PNB's Stravinsky Tribute Features Precious Stones and a Stunning Solo

When Vaslav Nijinsky premiered his choreography to Igor Stravinsky's Rite of Spring in 1913, the story of pagan sacrifice—combined with bizarre costumes and never-seen-before moves—resulted in catcalls and a flashing of the house lights followed by a public riot in Paris. Molissa Fenley's State of Darkness, though similar, didn't cause quite the same reaction. Set to the same Stravinsky music, her breathtaking piece combines the grace of traditional ballet with purposefully awkward poses—knock-knees, flexed feet, and angular arms—that transform the body into modernist sculpture. It's been rightly hailed as a masterpiece since its premiere in 1988.

Darkness is one of four works that Pacific Northwest Ballet is performing as part of a 125th birthday celebration of Stravinsky, one of the 20th century's greatest composers, who died in 1971 at 89.

Two of the pieces were choreographed by George Balanchine, Stravinsky's longtime friend and collaborator. The first one, Rubies (the central section of the larger Jewels), is a ballet without plot set to Stravinsky's 1929 Capriccio for piano and orchestra. Here, Kaori Nakamura and Olivier Wevers sparkle as gems with quick, neat footwork and controlled yet fluid upper bodies. Ariana Lallone's verve and athleticism offer a nice counter to their crisp bubble.

The second Balanchine piece is Symphony in Three Movements, a large-scale work using most of the PNB company that elicited wows from the audience as the curtain rose on a diagonal line of perfectly positioned dancers in white. Symphony could have been overwhelmingly frenzied, bodies upon bodies moving in Busby Berkeley kaleidoscopic patterns across the stage. However, Patricia Barker, who is retiring at the end of this season, is flawless, as is her partner, Casey Herd. They offer perfect clarity to a work that could, with less-honed techniques, easily become a messy jangle of limbs. ("A Celebration of Patricia Barker" on June 10 will give fans an evening to honor one of PNB's most beloved dancers after a career of 26 years with the company.)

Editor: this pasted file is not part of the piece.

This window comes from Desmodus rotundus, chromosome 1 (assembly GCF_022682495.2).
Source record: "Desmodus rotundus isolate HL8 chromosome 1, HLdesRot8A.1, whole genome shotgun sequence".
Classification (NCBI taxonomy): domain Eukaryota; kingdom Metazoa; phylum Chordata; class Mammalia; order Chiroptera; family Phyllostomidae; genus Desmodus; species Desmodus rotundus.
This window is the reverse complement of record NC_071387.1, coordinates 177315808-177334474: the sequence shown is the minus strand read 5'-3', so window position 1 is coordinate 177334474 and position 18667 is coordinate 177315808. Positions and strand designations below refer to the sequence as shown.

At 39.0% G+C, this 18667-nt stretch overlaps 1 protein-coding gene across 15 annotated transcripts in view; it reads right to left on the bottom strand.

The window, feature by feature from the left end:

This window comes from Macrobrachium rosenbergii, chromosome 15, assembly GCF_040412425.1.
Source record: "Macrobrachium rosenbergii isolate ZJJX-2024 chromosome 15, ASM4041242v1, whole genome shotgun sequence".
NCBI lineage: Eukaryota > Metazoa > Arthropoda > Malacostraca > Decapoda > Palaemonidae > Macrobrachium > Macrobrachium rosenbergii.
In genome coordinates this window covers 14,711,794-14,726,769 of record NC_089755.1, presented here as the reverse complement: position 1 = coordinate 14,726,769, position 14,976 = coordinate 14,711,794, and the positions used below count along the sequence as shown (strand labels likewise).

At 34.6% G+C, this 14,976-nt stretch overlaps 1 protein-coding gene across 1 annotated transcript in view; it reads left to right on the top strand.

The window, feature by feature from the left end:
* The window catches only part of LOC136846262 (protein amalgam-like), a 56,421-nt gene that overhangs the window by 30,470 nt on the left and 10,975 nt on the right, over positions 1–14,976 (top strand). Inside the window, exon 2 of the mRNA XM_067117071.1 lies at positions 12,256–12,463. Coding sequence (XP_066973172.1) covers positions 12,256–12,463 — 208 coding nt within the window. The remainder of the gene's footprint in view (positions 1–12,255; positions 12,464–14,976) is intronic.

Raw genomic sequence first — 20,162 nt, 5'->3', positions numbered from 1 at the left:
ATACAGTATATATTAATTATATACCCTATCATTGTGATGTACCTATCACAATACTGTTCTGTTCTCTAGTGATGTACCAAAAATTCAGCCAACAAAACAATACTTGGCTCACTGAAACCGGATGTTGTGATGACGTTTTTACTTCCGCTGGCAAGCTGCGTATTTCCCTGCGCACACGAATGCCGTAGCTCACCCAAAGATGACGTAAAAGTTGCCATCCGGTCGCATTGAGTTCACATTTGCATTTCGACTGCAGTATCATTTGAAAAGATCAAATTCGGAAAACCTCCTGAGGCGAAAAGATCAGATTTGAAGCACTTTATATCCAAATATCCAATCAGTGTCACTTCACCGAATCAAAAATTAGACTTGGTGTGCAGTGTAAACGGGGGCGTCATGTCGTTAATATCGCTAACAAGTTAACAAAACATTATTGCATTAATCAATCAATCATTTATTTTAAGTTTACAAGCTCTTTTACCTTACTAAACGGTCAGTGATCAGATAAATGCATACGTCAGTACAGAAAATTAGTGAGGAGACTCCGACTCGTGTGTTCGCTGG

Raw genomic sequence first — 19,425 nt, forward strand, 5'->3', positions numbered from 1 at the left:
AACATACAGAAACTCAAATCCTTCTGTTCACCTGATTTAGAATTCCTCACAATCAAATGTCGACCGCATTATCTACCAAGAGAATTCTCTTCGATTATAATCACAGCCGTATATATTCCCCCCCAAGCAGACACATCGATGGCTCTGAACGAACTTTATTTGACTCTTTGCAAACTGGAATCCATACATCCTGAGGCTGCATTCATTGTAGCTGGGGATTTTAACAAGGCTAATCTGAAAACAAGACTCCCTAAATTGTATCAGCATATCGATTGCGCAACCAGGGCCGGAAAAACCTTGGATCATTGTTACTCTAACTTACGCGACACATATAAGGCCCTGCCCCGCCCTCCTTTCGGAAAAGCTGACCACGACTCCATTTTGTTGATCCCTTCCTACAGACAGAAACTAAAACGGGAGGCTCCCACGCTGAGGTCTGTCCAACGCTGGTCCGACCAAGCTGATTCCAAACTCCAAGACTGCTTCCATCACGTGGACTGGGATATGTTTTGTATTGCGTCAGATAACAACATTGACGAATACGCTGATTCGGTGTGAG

Part of what made Balanchine and Stravinsky such a winning collaborative force was both men's belief in dance and music as equal partners. Balanchine's choreography—not content to simply mimic Stravinsky's score—uses the human body to pull the music into sharper focus, allowing the audience to "see the music and hear the dance."

Circus Polka, originally choreographed by Balanchine, was commissioned by the Ringling Bros. Barnum & Bailey Circus and intended for elephants. For the first Stravinsky Festival in 1972, Jerome Robbins re-created the ballet for dance students rather than pachyderms, and included a ringmaster, handled with authority by Jonathan Porretta in the current production. Rumor has it that the final floor pattern spells out the composer's initials. The piece is cute as a button, as prancing students dressed in pastel tutus swarm the stage, their antics firmly guided by a top-hatted, whip-wielding Porretta.

But Porretta's shining moment comes later, when he dances Fenley's 40-minute-long solo with a mixture of raw animal prowess and the stamina of a dozen men and women. It brought down the house. Not many can hold a stage alone for 40 minutes, especially a stage devoid of a set, with an understated—albeit perfectly suited—lighting design and the simplest of costumes: black tights. But hold it he does. About halfway through the work I found myself wondering how long he could hold out physically. The repetitive quality of Fenley's choreography alludes to fertile growth and regeneration without being literal. Porretta taps into this sense of endurance—not like the Energizer bunny, pumped up on electrical current, but charged with a primordial energy leached from the bowels of the earth.

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